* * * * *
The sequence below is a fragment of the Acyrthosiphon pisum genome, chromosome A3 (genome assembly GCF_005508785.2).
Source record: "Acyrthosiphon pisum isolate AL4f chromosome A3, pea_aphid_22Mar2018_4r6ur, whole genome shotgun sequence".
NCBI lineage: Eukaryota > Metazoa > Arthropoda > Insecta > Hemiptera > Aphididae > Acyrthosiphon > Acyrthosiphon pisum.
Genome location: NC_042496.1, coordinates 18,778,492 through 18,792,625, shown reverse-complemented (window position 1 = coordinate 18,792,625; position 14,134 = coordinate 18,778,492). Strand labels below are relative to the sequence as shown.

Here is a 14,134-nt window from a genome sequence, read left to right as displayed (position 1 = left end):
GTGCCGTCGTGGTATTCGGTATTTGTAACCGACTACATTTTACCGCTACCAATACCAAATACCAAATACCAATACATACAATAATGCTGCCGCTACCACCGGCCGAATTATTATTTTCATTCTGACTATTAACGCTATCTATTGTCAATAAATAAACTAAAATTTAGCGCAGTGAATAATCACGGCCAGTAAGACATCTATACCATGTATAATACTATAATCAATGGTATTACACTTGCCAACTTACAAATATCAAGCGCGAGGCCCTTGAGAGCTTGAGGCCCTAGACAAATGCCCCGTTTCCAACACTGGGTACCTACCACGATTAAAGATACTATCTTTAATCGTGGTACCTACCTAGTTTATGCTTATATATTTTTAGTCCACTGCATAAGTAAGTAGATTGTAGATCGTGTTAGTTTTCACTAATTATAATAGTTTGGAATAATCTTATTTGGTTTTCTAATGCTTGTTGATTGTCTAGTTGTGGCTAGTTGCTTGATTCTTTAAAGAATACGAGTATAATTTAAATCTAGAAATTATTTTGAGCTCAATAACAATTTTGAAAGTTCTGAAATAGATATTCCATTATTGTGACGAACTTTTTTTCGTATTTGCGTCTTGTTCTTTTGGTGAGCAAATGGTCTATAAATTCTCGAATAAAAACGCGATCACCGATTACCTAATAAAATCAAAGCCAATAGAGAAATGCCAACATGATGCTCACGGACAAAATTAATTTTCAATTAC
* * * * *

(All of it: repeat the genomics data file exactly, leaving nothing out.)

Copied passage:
The sequence below is a fragment of the Acyrthosiphon pisum genome, chromosome A3 (genome assembly GCF_005508785.2).
Source record: "Acyrthosiphon pisum isolate AL4f chromosome A3, pea_aphid_22Mar2018_4r6ur, whole genome shotgun sequence".
NCBI lineage: Eukaryota > Metazoa > Arthropoda > Insecta > Hemiptera > Aphididae > Acyrthosiphon > Acyrthosiphon pisum.
Genome location: NC_042496.1, coordinates 18,778,492 through 18,792,625, shown reverse-complemented (window position 1 = coordinate 18,792,625; position 14,134 = coordinate 18,778,492). Strand labels below are relative to the sequence as shown.

Here is a 14,134-nt window from a genome sequence, read left to right as displayed (position 1 = left end):
GTGCCGTCGTGGTATTCGGTATTTGTAACCGACTACATTTTACCGCTACCAATACCAAATACCAAATACCAATACATACAATAATGCTGCCGCTACCACCGGCCGAATTATTATTTTCATTCTGACTATTAACGCTATCTATTGTCAATAAATAAACTAAAATTTAGCGCAGTGAATAATCACGGCCAGTAAGACATCTATACCATGTATAATACTATAATCAATGGTATTACACTTGCCAACTTACAAATATCAAGCGCGAGGCCCTTGAGAGCTTGAGGCCCTAGACAAATGCCCCGTTTCCAACACTGGGTACCTACCACGATTAAAGATACTATCTTTAATCGTGGTACCTACCTAGTTTATGCTTATATATTTTTAGTCCACTGCATAAGTAAGTAGATTGTAGATCGTGTTAGTTTTCACTAATTATAATAGTTTGGAATAATCTTATTTGGTTTTCTAATGCTTGTTGATTGTCTAGTTGTGGCTAGTTGCTTGATTCTTTAAAGAATACGAGTATAATTTAAATCTAGAAATTATTTTGAGCTCAATAACAATTTTGAAAGTTCTGAAATAGATATTCCATTATTGTGACGAACTTTTTTTCGTATTTGCGTCTTGTTCTTTTGGTGAGCAAATGGTCTATAAATTCTCGAATAAAAACGCGATCACCGATTACCTAATAAAATCAAAGCCAATAGAGAAATGCCAACATGATGCTCACGGACAAAATTAATTTTCAATTAC